Celiac disease is a common gastroenterological illness. Current diagnostics of the disease are based on serological markers and histology of duodenal biopsies. Hitherto, a strict gluten-free diet is the only effective treatment and is necessary for good control of the disease. Serological tests in current use have very high specificity and sensitivity for diagnostics, but in follow-up they have some limitations. Their levels do not accurately reflect mucosal healing, and they are unable to detect minimal transgressions in the diet. This problem is significant in patients with IgA deficiency, and there exist no robust follow-up tools for monitoring these patients’ adherence to treatment. For their follow-up, we currently use IgG-based tests, and these antibodies persist for a long time even when a patient has stopped consuming gluten. More accurate and specific biomarkers are definitely needed. Adherence to a gluten-free diet is essential not only for intestinal mucosa healing and alleviation of symptoms but also for preventing complications associated with celiac disease. Here, we summarize current evidence regarding noninvasive biomarkers potentially useful for follow-up not only of patients with IgA deficiency but for all patients with celiac disease. We describe several very promising biomarkers with potential to be part of clinical practice in the near future.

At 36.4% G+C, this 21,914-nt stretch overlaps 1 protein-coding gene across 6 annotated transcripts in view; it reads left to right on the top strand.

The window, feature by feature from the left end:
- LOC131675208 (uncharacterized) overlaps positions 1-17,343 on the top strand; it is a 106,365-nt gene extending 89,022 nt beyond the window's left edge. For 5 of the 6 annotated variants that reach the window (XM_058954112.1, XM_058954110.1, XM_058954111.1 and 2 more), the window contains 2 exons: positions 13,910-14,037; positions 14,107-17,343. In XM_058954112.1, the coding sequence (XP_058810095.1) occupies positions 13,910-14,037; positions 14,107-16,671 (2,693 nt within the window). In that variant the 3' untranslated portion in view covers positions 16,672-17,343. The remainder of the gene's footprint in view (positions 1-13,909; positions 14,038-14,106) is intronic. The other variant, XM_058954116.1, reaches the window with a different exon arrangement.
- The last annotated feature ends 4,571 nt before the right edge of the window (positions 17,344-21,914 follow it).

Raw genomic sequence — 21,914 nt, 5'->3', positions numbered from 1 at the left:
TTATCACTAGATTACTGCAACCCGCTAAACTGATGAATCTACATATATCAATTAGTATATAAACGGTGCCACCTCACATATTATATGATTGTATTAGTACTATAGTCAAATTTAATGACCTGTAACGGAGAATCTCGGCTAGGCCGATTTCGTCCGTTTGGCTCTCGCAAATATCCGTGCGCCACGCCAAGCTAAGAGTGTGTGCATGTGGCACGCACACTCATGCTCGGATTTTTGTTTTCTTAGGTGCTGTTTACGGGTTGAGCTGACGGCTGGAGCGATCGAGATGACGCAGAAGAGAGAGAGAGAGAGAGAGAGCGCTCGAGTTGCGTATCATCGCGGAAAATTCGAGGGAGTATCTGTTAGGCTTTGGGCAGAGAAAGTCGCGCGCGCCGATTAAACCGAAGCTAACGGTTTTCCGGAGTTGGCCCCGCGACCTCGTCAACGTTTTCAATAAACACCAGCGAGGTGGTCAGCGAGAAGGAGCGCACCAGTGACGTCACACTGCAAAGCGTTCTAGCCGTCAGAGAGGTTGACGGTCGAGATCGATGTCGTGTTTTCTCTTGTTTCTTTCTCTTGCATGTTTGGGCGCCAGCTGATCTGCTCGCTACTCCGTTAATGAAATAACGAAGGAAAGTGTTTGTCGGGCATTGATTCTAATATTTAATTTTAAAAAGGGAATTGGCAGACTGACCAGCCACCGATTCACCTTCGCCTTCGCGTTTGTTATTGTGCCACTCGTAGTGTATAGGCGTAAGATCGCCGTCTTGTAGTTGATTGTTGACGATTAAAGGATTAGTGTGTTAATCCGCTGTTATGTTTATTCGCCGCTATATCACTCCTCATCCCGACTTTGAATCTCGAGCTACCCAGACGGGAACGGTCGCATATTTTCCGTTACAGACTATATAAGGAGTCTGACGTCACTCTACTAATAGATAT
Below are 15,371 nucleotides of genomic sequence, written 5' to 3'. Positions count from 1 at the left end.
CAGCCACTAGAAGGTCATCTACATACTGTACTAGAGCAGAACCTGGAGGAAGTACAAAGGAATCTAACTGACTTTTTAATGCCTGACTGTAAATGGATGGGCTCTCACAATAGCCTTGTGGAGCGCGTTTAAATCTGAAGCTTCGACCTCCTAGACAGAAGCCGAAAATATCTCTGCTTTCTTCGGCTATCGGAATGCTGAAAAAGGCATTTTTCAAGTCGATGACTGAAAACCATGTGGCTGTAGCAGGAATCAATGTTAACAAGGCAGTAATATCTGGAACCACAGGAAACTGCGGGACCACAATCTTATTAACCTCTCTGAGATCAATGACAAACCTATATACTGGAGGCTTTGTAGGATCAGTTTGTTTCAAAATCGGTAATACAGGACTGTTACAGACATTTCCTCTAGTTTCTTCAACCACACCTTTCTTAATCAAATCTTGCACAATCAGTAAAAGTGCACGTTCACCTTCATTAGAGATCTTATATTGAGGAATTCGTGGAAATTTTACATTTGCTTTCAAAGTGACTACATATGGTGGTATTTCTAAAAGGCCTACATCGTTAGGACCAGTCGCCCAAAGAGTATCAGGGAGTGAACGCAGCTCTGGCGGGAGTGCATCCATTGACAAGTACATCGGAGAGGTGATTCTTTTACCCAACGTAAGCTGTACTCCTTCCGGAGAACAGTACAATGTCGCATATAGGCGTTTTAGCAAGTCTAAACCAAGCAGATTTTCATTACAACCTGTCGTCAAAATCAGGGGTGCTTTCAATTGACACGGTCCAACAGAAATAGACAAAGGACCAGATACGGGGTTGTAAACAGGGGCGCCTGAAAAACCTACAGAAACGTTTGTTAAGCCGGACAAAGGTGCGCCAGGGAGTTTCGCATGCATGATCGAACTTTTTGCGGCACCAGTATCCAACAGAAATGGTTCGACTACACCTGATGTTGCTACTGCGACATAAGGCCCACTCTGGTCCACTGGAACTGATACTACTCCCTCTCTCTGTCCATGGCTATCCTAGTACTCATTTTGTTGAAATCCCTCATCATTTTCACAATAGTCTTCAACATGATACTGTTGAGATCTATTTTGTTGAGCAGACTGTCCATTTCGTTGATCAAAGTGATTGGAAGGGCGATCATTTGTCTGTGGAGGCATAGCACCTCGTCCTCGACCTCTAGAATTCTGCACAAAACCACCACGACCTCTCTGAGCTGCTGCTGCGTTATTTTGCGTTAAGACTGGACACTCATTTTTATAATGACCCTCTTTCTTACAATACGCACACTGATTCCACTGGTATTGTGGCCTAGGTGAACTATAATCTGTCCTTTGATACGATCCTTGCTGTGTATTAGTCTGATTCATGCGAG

celiac disease, novel biomarkers, microRNAs, gluten immunogenic peptide, citrulline, IgA deficiency